The front view with tighter straps and shorter hem.

Finally at the end of this summer, the peppers are producing fruit:

 

 

 

 

 

 

 

 

 

 

And the stone crop plants have made an appearance and their tiny pink flowers are covered with bees:

Today I saw Christmas trees and Halloween costumes displayed already in the stores…can’t retailers just wait until we get past the end of September before promoting the next 2 holidays?

Wishing all of you success with your latest projects whether it be knitting or sewing or weaving.

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I’ve Got Wings

Is this what a modern bride wants to wear walking down the aisle?

The skirt is Willowby Annalise

I wish I was as clever as my friend Anne of https://prttynpnk.com/ who does such funny stories about models on the runway!

It has a very high slit up the left leg almost ending at her va jay jay. The waistband is elastic inside and the one lining layer is thick white knit which is hemmed with a coverstitch machine. There are 33, yes 33 twenty-four inch wide panels of tulle attached to the waistband.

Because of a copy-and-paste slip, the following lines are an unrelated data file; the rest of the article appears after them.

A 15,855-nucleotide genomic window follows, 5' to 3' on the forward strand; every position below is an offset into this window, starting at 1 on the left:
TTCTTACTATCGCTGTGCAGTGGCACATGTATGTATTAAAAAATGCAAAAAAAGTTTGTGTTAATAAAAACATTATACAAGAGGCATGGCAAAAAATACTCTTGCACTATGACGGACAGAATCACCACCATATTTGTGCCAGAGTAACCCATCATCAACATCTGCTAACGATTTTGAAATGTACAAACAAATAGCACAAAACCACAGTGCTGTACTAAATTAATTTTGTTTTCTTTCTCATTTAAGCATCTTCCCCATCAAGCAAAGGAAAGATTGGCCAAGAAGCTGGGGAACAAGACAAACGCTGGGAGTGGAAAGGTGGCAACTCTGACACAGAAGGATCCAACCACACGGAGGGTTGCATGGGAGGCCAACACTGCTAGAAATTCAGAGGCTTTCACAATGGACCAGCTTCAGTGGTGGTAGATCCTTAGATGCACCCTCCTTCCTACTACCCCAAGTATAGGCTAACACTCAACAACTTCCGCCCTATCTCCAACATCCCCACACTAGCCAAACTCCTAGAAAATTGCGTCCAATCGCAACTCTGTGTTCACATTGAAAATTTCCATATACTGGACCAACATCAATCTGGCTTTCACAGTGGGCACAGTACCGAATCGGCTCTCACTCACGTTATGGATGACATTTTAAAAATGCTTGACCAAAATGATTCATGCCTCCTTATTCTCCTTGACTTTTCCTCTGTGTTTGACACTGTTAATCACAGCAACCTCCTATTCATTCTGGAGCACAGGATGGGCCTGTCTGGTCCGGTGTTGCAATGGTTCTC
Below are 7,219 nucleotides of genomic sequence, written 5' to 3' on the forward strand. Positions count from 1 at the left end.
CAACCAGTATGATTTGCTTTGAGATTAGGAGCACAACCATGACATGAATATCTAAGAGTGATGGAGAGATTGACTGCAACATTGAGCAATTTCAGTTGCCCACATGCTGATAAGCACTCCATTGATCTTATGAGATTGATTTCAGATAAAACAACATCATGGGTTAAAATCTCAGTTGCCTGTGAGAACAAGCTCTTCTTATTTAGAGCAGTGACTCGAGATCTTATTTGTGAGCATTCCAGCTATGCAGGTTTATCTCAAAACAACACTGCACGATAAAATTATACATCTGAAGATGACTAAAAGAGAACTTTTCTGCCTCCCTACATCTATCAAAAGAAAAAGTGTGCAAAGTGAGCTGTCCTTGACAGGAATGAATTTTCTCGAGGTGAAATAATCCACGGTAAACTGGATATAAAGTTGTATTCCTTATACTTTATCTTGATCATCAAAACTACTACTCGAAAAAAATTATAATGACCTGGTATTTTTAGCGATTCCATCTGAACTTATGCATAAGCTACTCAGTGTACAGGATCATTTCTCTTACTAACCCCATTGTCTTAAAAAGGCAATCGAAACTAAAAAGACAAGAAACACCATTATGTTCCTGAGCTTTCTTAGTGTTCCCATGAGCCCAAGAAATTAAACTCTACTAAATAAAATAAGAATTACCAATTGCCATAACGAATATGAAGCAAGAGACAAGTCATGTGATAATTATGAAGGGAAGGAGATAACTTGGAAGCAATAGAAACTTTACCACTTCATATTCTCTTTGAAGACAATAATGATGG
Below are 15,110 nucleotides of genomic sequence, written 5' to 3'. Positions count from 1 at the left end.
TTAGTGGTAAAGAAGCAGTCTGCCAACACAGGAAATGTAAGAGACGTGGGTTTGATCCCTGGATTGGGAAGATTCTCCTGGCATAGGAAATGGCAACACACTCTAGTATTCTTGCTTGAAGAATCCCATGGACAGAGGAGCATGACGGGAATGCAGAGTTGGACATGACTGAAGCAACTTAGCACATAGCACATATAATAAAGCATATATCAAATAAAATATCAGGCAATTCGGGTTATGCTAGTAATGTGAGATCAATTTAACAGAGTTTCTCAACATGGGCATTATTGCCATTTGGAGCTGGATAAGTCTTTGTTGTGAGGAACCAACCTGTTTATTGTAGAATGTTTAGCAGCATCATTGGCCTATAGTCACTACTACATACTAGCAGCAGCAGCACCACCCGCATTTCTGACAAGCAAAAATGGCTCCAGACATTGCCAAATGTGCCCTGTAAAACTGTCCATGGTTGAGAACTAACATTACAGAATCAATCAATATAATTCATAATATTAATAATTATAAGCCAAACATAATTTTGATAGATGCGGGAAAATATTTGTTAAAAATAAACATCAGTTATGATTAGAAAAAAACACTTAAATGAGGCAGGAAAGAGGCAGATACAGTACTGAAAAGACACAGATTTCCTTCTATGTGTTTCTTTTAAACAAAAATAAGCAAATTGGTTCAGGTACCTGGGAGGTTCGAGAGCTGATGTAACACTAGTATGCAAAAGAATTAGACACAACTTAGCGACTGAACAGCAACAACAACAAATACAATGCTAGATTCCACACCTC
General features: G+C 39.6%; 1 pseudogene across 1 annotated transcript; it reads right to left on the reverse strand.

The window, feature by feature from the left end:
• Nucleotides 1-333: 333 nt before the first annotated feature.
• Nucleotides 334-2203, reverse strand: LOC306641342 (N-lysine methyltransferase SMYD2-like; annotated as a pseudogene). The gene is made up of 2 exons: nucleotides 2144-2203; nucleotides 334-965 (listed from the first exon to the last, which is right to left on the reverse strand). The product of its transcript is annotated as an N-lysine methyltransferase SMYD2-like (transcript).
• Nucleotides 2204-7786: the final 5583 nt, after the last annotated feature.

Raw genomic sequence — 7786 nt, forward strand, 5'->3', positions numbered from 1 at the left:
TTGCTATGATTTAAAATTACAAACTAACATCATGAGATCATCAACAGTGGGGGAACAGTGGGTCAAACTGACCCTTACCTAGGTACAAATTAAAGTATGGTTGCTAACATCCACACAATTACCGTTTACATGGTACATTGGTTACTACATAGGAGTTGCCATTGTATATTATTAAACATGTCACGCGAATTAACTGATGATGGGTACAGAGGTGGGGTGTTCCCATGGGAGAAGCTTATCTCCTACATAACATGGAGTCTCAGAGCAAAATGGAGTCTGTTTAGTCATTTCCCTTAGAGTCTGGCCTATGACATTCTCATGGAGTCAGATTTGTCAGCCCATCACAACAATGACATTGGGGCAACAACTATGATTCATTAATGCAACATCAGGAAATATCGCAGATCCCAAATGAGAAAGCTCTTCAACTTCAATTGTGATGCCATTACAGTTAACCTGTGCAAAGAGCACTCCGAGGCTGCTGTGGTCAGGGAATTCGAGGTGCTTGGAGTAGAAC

My bride is not wearing that top, she has ordered “something special” that she brings to the final try-on.

So here’s the plan: hem the knit lining with my coverstitch machine and take in the waistband 3 inches…sure…why not? 3 inches require me to move all the layers of tulle 1.5 inches each side of the zipper. What could be more fun?

We also tried a bustle gathering up all back tulle strips into a pony tail…not too nice!

Here is the full length of the train:   

So the compromise is to trim every layer to ground level in the front and still keep a little train in the back. Here is the dress with 11 strips contained in each clip just so I can see the one solid layer of netting over the lining. 

 

 

 

 

 

 

 

 

 

 

 

 

 

 

 

 

 

 

 

 

 

The waistband shows how I don’t cut off anything just in cast the next bride needs all that excess back to the original placement.

 

Here is the top that we have been waiting weeks for…needless to say I was shocked to see a knit yoga top tucked into the waistband when I was expecting maybe something lacy or beaded or more wedding-ish.

 

So from week to week we see the diversity of brides…some go Hollywood, some don’t.

 

 

 

 

 

 

 

 

 

As the temps cool we are harvesting the last fruits of the season. Wait…what is that growing out of that tomato? A nose???

 

More gold and red cherry tomatoes and a box of peaches and pears too!

 

Here is why we should never toss spent sunflower heads away. The birds all perch in the edges of the flower head and break off seeds. This one is 1/3 eaten. The other thing you should not do is to toss the heads into a compost bin…why? Last year some of the heads got into the compost bins and when that was spread around the garden this year, we got clumps of sunflower sprouts EVERYWHERE!!!